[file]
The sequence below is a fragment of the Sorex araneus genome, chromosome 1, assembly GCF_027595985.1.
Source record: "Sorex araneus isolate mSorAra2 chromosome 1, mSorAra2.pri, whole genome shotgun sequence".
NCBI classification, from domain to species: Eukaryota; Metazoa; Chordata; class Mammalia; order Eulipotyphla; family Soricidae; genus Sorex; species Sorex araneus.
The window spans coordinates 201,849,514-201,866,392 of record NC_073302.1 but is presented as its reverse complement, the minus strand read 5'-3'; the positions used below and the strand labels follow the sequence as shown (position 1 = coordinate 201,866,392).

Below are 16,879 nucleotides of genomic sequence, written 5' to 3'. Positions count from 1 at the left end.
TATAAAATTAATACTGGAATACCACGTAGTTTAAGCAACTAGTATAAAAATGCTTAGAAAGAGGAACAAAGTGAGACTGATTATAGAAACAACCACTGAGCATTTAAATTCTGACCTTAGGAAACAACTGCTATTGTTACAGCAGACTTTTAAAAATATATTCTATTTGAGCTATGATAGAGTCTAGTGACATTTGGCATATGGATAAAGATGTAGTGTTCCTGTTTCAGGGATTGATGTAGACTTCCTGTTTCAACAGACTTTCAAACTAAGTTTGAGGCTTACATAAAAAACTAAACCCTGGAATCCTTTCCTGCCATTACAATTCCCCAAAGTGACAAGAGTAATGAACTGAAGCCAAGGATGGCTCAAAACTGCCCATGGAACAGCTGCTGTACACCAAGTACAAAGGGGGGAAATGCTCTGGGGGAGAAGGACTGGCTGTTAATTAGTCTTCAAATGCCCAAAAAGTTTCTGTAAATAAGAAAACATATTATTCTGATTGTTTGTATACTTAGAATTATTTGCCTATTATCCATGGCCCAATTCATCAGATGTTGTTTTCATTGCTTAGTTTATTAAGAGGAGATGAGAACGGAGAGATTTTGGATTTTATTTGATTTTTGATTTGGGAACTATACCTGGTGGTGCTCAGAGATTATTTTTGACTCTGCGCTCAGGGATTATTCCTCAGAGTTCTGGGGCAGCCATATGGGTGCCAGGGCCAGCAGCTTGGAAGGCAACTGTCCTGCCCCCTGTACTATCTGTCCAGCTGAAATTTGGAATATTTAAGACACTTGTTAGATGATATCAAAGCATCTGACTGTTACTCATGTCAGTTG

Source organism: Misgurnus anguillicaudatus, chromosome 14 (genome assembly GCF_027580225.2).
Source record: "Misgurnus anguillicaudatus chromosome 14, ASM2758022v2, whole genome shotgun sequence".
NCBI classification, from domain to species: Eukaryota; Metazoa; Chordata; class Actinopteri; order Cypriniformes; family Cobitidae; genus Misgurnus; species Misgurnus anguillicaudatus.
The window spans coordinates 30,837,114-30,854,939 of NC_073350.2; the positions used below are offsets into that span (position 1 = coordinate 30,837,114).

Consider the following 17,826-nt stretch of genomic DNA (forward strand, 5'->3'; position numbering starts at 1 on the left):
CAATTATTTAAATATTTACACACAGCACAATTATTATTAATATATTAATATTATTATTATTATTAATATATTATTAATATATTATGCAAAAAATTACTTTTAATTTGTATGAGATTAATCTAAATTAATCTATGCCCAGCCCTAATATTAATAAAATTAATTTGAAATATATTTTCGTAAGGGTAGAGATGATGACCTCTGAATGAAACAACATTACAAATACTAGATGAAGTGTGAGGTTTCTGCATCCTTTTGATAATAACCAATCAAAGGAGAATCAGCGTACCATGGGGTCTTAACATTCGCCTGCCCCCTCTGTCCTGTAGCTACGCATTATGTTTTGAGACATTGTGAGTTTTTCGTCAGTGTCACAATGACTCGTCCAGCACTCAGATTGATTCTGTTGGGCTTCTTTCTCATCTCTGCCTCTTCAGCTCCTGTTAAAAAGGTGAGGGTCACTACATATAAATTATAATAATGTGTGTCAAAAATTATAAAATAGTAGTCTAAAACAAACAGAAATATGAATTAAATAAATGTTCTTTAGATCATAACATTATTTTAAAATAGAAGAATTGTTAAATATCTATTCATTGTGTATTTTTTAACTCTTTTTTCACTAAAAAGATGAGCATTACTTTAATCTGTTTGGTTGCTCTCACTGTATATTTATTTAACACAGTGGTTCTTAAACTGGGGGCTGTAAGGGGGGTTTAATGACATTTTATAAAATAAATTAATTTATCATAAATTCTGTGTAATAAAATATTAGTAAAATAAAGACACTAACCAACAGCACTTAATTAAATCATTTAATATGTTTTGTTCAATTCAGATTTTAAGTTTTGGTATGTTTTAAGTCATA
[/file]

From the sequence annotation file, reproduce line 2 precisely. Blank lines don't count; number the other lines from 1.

Source record: "Sorex araneus isolate mSorAra2 chromosome 1, mSorAra2.pri, whole genome shotgun sequence".